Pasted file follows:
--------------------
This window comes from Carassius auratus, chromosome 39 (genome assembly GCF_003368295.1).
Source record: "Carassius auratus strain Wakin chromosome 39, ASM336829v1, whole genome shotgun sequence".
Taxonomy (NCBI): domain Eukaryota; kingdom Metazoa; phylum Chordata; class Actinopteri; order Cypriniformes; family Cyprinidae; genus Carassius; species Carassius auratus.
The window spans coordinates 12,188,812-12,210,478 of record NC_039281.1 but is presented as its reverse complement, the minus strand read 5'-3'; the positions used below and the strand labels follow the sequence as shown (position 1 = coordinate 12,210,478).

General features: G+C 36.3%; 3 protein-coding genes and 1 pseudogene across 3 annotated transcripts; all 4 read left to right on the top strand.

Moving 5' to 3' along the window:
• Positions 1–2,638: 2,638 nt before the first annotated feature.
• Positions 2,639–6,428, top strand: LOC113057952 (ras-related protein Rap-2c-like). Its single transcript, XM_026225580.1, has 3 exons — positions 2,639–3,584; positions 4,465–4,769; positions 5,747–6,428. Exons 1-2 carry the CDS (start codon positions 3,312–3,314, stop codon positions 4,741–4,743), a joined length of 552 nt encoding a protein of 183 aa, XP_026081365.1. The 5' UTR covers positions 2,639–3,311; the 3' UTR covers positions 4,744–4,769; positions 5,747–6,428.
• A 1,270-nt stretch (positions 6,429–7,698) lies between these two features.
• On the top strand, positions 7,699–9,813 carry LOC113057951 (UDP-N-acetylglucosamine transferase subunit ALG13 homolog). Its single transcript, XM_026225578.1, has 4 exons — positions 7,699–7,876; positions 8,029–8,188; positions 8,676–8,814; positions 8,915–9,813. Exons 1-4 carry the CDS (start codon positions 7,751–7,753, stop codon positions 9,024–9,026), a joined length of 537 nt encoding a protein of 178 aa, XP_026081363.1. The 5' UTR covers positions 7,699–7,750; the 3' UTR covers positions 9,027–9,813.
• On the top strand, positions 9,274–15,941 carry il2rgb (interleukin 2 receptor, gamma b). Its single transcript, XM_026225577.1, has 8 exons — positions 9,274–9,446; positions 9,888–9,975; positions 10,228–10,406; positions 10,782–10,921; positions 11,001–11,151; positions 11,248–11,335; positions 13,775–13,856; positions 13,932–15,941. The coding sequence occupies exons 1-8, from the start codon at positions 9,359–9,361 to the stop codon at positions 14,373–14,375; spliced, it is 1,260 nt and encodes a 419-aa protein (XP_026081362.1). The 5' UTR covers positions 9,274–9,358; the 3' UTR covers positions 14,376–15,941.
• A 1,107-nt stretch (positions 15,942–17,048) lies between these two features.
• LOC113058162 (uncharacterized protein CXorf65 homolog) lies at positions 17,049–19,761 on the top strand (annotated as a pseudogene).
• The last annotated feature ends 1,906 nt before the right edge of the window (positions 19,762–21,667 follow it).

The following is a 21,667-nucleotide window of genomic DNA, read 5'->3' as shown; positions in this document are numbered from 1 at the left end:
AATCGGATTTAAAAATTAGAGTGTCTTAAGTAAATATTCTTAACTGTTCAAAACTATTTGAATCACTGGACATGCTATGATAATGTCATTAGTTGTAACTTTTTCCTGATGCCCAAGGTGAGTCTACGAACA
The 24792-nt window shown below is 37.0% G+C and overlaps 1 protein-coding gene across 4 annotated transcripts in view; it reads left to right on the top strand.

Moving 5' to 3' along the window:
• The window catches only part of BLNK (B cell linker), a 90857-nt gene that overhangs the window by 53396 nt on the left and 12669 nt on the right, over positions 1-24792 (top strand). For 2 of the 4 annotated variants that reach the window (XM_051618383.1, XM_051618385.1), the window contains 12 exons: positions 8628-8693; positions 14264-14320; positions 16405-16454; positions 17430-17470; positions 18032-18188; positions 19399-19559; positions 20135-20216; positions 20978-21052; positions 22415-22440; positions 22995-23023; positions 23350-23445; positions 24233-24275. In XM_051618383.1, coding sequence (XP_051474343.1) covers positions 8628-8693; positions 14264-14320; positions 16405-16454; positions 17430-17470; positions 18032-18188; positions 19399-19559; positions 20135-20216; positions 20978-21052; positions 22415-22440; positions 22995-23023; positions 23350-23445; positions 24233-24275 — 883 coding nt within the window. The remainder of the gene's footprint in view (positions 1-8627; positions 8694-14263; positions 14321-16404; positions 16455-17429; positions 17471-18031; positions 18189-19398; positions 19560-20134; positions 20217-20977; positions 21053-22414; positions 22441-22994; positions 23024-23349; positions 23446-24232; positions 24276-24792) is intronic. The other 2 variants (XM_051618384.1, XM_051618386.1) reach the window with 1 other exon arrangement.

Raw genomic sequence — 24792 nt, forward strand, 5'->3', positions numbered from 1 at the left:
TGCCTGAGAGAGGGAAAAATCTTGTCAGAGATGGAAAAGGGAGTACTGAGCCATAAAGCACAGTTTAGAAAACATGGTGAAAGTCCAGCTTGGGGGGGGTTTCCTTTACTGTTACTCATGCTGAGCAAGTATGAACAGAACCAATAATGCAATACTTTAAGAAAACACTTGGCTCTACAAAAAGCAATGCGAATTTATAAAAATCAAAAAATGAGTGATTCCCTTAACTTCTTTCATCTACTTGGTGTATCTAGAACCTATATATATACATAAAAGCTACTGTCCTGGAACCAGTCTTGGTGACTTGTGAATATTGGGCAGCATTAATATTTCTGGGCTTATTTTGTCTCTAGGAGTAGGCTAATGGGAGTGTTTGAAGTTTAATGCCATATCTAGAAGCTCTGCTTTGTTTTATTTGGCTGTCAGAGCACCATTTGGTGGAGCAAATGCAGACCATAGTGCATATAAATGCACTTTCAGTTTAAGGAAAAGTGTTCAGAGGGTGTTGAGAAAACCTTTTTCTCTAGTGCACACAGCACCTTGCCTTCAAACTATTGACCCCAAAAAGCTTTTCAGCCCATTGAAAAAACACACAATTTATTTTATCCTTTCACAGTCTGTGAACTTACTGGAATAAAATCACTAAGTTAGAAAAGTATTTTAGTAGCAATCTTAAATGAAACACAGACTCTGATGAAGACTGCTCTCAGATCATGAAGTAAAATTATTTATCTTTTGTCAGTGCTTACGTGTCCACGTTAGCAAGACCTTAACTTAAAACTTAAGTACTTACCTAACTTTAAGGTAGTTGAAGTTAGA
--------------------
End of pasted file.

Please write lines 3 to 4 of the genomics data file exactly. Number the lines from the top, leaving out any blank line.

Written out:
Taxonomy (NCBI): domain Eukaryota; kingdom Metazoa; phylum Chordata; class Actinopteri; order Cypriniformes; family Cyprinidae; genus Carassius; species Carassius auratus.
The window spans coordinates 12,188,812-12,210,478 of record NC_039281.1 but is presented as its reverse complement, the minus strand read 5'-3'; the positions used below and the strand labels follow the sequence as shown (position 1 = coordinate 12,210,478).